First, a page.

Gazing Into The Sun
issue 237 - November 1992
I can hardly believe I'm doing this. The phone rings again and I say: 'Hello, Sun Hotline here'. Only British readers, I'm afraid, will be able to appreciate how bizarre this feels. The Sun is the UK's biggest-selling newspaper, a right-wing tabloid owned by Rupert Murdoch which has successfully dragged the rest of the press downmarket towards its package of female nudity, celebrity gossip and knee-jerk philosophy. If there is a single publication that British readers would consider to be the antithesis of the NI then The Sun is very probably it.
Yet here I am, sitting in its fortress in London's Docklands, scene of an historic pitched battle against trade unionism (which Murdoch won hands down).
Why am I here? Because The Sun is engaging in a 'psychic experiment'. Its readers have been asked to stare into the photographed eyes of US medium Diana Gazes at midday, hold a spoon or fork between two fingers and try to bend it just by mental concentration. Diana is locked in a room behind me, deep in meditation and trying to project psychic energy all over the country.
On the dot of twelve I try the experiment for myself - I am at least closer than anyone else in the country to the energy source so that might overcome my own apparent lack of psychic talent. Nothing happens but it's true that the situation is hardly conducive to concentration - I'm sitting in a huge open-plan office in which hard-bitten Sun sports and features writers are going about their business and wondering what on earth this weirdo is doing with a fork stuck in the air.
I then move over to take charge of one of four phones dedicated to the Psychic Experiment. And there I stay for the next four hours. The phones are continually busy - I put down one call and immediately have to pick up another.
Now such is my distrust of The Sun that I would not believe anything which appeared in it unless it was confirmed by about six other sources. So I can quite understand that I have more or less invited cynical disbelief by getting mixed up in such an adventure. In Britain at least you put The Sun together with the paranormal and the result is to multiply the incredibility factor almost infinitely.
But stop a minute. Here I, and not some Sun sub-editor seeking a soaraway sensationalist story, was the first port-of-call - I was able to gauge the honesty of the responders by asking them as many questions as I wanted. There were a few who simply phoned to say that nothing had happened. And there were a couple who were clearly just having a lark. But the vast majority were from ordinary people with no previous experience of anything psychic who had been shocked to find that their spoons or forks had bent without their having applied any physical pressure. Their sheer amazement resounded down the phone line.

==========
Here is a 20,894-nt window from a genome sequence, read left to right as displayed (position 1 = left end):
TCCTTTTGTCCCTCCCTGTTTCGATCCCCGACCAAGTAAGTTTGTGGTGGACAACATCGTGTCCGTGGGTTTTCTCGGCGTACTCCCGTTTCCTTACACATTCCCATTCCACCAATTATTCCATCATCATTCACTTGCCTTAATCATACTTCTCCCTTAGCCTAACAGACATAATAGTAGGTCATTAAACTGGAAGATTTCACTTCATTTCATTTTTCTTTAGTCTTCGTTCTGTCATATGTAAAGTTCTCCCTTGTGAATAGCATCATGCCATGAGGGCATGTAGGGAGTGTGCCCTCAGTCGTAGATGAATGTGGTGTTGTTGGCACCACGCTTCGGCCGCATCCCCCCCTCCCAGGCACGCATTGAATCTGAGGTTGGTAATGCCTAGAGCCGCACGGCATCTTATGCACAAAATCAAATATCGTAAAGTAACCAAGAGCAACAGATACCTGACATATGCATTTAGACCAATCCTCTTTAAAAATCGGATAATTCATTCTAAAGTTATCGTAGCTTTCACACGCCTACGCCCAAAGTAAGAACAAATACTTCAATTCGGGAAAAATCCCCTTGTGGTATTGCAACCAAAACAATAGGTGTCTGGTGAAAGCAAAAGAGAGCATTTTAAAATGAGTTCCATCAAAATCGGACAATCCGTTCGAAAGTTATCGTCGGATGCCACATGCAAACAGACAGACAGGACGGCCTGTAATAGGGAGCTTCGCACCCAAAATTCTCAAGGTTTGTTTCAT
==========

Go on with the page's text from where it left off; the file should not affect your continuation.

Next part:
After the first few calls, bent spoons and forks became routine, as if we'd entered a kind of parallel universe where such events were entirely normal. I started to look out for stories with something different about them. There was the DJ on Radio Northampton who'd been making a joke out of the experiment, telling his listeners to focus on the studio's broken- down air-conditioning system, which engineers had been unable to fix. At 12.02 the air-conditioning inexplicably started working again. Then there was the man who tried to start a watch that hadn't worked for 10 years: he gave up trying in disgust and went out to walk his dog, only to find the watch had started up again by the time he got back.
These could be explained away as coincidence so that they are actually less impressive than the 'routine' stories of spoon-bending like that of 20-year-old secretary Trudy, who came across the story in her paper just before midday. 'I just thought I'd give it a go,' she said. 'I felt a tingling sensation in my finger and thumb where I was holding the fork and then it started to bend.'
Then there were the people who felt physical ailments disappear. One of the most remarkable was Elizabeth, who was born with her lumber bone pressing onto her spine, leaving her with constant back pain. Throughout her 61-year life she has had to take painkilling tablets. 'When I was 40 the doctor said I could have an operation but if I did there was a danger I wouldn't walk again. So I just carried on taking the tablets. When I saw about this woman in The Sun I thought there was no harm in trying. I just sort of relaxed myself and looked at her. To my amazement I felt a tingling through my body and when I stood up, for the first time in my life the pain was gone.' A month later when I phoned her the pain had still not returned.
What should we make of this? Diana Gazes believes that it was her calling down of help from 'higher, astral planes' which made this kind of thing possible, though she stresses that she was only putting people in touch with a psychic power which is latent in all of us. You may well be left cold by the crass framing of the story in The Sun and by Diana Gazes' association with 'psychic TV' -which has become quite a big thing on cable in the US, with a similar feel for the unconverted as those dismal fundamentalist TV programmes.
But it does seem to me that something was going on here. One month on I phoned up some of the callers I'd spoken to - at this distance even I began to wonder whether they'd been sincere. But they seemed just as they had originally - totally straight, ordinary people who'd been shocked to experience something remarkable. Maybe their experience had nothing to do with Diana Gazes and they only needed a prompt to concentrate their own power of psychokinesis (mind over matter). As experiments go, this is as far from being scientific as you could get. But I still find it pretty persuasive.